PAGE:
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BioMed Research International
Volume 2016 (2016), Article ID 6583216, 5 pages
http://dx.doi.org/10.1155/2016/6583216
Research Article

Drug-Induced Sleep Endoscopy Changes the Treatment Concept in Patients with Obstructive Sleep Apnoea

1Department of Otorhinolaryngology and Head and Neck Surgery, University Hospital Ostrava, Ostrava, Czech Republic
2Department of Anesthesiology, Resuscitation and Intensive Medicine, University Hospital Ostrava, Ostrava, Czech Republic
3Department of Pediatric Neurology, University Hospital Ostrava, Ostrava, Czech Republic
4Faculty of Medicine, University of Ostrava, Ostrava, Czech Republic

Received 3 August 2016; Revised 14 November 2016; Accepted 23 November 2016

Academic Editor: Francesco Doglietto

Copyright © 2016 Jaroslava Hybášková et al. This is an open access article distributed under the Creative Commons Attribution License, which permits unrestricted use, distribution, and reproduction in any medium, provided the original work is properly cited.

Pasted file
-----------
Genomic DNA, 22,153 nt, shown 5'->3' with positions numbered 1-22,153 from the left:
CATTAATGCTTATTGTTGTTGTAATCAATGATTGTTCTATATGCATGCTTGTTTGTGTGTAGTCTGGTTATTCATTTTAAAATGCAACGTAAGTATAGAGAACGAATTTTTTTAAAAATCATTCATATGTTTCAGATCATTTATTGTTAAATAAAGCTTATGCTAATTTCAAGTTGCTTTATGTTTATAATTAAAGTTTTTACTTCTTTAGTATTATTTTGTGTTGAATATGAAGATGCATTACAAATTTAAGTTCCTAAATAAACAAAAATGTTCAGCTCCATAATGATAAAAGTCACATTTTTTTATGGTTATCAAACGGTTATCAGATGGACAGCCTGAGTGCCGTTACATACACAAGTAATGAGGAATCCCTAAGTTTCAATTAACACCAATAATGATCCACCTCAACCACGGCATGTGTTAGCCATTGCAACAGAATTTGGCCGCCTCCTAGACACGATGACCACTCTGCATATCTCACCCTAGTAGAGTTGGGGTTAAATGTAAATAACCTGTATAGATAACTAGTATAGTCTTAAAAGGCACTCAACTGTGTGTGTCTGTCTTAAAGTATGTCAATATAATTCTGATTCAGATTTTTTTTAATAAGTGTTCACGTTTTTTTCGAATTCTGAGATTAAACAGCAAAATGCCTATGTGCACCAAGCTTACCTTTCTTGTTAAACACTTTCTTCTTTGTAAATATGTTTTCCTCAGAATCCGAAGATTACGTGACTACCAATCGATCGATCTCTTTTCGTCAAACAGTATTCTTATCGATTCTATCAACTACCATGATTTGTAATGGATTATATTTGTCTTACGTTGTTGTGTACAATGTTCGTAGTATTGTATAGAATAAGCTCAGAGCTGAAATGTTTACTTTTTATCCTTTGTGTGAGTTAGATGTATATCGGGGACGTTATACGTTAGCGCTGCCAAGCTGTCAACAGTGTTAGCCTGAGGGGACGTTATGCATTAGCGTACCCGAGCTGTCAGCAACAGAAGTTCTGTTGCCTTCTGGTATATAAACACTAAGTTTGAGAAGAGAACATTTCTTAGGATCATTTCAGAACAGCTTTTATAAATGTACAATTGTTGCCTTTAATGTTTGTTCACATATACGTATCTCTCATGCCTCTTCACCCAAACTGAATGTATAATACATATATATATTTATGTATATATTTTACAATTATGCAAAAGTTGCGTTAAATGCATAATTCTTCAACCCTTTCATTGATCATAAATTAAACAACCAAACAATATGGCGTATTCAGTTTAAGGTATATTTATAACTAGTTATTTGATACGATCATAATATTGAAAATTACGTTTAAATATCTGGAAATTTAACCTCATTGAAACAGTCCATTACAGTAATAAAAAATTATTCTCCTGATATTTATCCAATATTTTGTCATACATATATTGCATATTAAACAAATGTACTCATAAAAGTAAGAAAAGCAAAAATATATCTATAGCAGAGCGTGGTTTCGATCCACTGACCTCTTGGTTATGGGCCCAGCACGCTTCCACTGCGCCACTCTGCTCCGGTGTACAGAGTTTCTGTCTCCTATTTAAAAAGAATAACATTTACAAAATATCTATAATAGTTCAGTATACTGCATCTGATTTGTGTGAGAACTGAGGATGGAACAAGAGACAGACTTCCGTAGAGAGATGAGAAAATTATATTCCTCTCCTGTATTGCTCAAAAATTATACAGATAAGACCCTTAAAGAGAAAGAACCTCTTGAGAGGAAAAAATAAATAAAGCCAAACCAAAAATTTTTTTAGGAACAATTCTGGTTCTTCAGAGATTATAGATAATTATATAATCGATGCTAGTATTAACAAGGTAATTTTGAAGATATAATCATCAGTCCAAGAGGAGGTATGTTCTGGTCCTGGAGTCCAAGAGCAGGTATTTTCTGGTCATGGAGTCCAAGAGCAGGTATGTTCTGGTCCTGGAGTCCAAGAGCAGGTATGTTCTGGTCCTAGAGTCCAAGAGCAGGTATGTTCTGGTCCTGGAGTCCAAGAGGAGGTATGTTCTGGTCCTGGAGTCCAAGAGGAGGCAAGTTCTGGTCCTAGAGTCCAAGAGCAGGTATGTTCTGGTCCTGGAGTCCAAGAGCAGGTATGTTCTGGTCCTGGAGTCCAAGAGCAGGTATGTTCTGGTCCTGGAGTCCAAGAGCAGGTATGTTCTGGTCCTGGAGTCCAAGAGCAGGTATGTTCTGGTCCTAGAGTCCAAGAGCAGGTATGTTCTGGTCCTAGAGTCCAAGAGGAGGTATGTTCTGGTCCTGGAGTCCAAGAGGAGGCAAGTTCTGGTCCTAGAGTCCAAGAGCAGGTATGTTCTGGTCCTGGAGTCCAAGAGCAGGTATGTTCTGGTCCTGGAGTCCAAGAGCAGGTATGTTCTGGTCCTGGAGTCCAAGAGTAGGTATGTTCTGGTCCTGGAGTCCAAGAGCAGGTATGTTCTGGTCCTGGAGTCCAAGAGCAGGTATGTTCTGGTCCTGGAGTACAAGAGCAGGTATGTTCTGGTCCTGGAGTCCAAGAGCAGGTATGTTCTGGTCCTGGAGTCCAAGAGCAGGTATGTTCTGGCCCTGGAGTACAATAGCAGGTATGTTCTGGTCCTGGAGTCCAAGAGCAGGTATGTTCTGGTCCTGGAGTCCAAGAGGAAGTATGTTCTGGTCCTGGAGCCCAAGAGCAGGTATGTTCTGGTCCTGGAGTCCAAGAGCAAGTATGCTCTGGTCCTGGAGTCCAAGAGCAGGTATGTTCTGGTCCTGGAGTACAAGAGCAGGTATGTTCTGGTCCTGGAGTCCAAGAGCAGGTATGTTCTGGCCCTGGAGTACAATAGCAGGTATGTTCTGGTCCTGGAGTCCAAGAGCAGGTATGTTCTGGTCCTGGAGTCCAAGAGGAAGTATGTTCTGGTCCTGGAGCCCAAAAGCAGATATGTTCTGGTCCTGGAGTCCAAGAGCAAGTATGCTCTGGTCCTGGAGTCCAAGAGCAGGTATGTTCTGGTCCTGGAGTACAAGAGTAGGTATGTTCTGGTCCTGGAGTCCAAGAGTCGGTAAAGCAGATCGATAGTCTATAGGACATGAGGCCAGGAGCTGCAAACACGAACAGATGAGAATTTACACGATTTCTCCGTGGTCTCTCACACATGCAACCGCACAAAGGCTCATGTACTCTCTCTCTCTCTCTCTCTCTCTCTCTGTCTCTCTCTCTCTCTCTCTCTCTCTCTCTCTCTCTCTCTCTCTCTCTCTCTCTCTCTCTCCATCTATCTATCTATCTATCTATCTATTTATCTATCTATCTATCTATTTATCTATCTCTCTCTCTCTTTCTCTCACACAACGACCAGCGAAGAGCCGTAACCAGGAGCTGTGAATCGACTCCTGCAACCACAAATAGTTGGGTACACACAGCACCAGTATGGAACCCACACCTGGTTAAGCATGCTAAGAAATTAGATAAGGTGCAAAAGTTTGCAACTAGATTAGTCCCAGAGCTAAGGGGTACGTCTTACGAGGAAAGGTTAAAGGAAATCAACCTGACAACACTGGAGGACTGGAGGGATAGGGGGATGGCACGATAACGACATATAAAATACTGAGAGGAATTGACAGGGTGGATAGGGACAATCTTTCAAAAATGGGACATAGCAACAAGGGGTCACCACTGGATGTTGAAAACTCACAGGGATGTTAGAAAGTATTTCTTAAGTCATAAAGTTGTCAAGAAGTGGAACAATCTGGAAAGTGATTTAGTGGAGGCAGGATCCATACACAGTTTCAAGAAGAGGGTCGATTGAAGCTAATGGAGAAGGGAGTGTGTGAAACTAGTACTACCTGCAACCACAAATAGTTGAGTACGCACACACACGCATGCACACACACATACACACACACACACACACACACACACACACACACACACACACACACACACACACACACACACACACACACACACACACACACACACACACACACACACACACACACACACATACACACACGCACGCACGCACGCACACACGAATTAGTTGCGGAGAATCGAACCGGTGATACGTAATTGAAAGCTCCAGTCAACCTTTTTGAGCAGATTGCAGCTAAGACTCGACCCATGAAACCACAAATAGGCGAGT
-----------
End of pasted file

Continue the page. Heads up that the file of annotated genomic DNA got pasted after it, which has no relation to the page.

Abstract

The present study evaluated whether drug-induced sleep endoscopy (DISE) helps identify the site of obstruction in patients with obstructive sleep apnoea (OSA). A total of 51 consecutive patients with polysomnography-confirmed OSA were enrolled in this prospective study. The presumed site of obstruction was determined according to history, otorhinolaryngologic examination, and polysomnography and a therapeutic plan designed before DISE. In 11 patients with severe OSA and/or previously failed continuous positive airway pressure (CPAP) treatment, DISE with simultaneous CPAP was performed. Multilevel collapse was noted in 49 patients (96.1%). The most frequent multilevel collapse was palatal, oropharyngeal, and tongue base collapse (, 33.3%), followed by palatal and oropharyngeal collapse (, 23.5%). Pathology of the larynx (epiglottis) was observed in 16 patients (31.4%). The laryngeal obstruction as a reason for intolerance of CPAP was observed in 3/11 (27.3%) patients. After DISE, the surgical plan was changed in 31 patients (60.8%). The results indicate that DISE helps identify the site of obstruction in the upper airways in patients with OSA more accurately and that the larynx plays an important role in OSA.

1. Introduction